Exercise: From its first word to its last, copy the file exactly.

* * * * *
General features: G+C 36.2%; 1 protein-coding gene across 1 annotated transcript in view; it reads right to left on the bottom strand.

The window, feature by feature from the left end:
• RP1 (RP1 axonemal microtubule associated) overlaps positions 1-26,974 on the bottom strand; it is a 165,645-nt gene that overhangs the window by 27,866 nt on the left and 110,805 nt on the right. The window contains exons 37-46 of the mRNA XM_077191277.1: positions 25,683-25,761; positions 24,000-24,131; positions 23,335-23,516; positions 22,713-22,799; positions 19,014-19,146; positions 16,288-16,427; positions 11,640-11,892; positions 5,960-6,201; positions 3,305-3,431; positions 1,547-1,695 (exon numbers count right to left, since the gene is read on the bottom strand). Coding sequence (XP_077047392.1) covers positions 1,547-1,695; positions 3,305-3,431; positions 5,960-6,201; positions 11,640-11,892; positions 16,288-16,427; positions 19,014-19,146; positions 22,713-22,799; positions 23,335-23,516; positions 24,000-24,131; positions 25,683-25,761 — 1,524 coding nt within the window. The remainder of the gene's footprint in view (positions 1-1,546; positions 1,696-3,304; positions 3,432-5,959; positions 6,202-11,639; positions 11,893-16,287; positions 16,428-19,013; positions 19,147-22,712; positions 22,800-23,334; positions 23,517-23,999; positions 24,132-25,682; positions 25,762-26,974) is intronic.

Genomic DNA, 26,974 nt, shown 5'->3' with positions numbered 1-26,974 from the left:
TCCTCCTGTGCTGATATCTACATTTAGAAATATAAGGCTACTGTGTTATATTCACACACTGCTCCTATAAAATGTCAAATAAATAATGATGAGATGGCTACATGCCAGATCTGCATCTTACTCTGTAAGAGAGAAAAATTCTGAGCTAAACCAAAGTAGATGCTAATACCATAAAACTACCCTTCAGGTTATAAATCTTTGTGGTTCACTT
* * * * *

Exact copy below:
General features: G+C 36.2%; 1 protein-coding gene across 1 annotated transcript in view; it reads right to left on the bottom strand.

The window, feature by feature from the left end:
• RP1 (RP1 axonemal microtubule associated) overlaps positions 1-26,974 on the bottom strand; it is a 165,645-nt gene that overhangs the window by 27,866 nt on the left and 110,805 nt on the right. The window contains exons 37-46 of the mRNA XM_077191277.1: positions 25,683-25,761; positions 24,000-24,131; positions 23,335-23,516; positions 22,713-22,799; positions 19,014-19,146; positions 16,288-16,427; positions 11,640-11,892; positions 5,960-6,201; positions 3,305-3,431; positions 1,547-1,695 (exon numbers count right to left, since the gene is read on the bottom strand). Coding sequence (XP_077047392.1) covers positions 1,547-1,695; positions 3,305-3,431; positions 5,960-6,201; positions 11,640-11,892; positions 16,288-16,427; positions 19,014-19,146; positions 22,713-22,799; positions 23,335-23,516; positions 24,000-24,131; positions 25,683-25,761 — 1,524 coding nt within the window. The remainder of the gene's footprint in view (positions 1-1,546; positions 1,696-3,304; positions 3,432-5,959; positions 6,202-11,639; positions 11,893-16,287; positions 16,428-19,013; positions 19,147-22,712; positions 22,800-23,334; positions 23,517-23,999; positions 24,132-25,682; positions 25,762-26,974) is intronic.

Genomic DNA, 26,974 nt, shown 5'->3' with positions numbered 1-26,974 from the left:
TCCTCCTGTGCTGATATCTACATTTAGAAATATAAGGCTACTGTGTTATATTCACACACTGCTCCTATAAAATGTCAAATAAATAATGATGAGATGGCTACATGCCAGATCTGCATCTTACTCTGTAAGAGAGAAAAATTCTGAGCTAAACCAAAGTAGATGCTAATACCATAAAACTACCCTTCAGGTTATAAATCTTTGTGGTTCACTT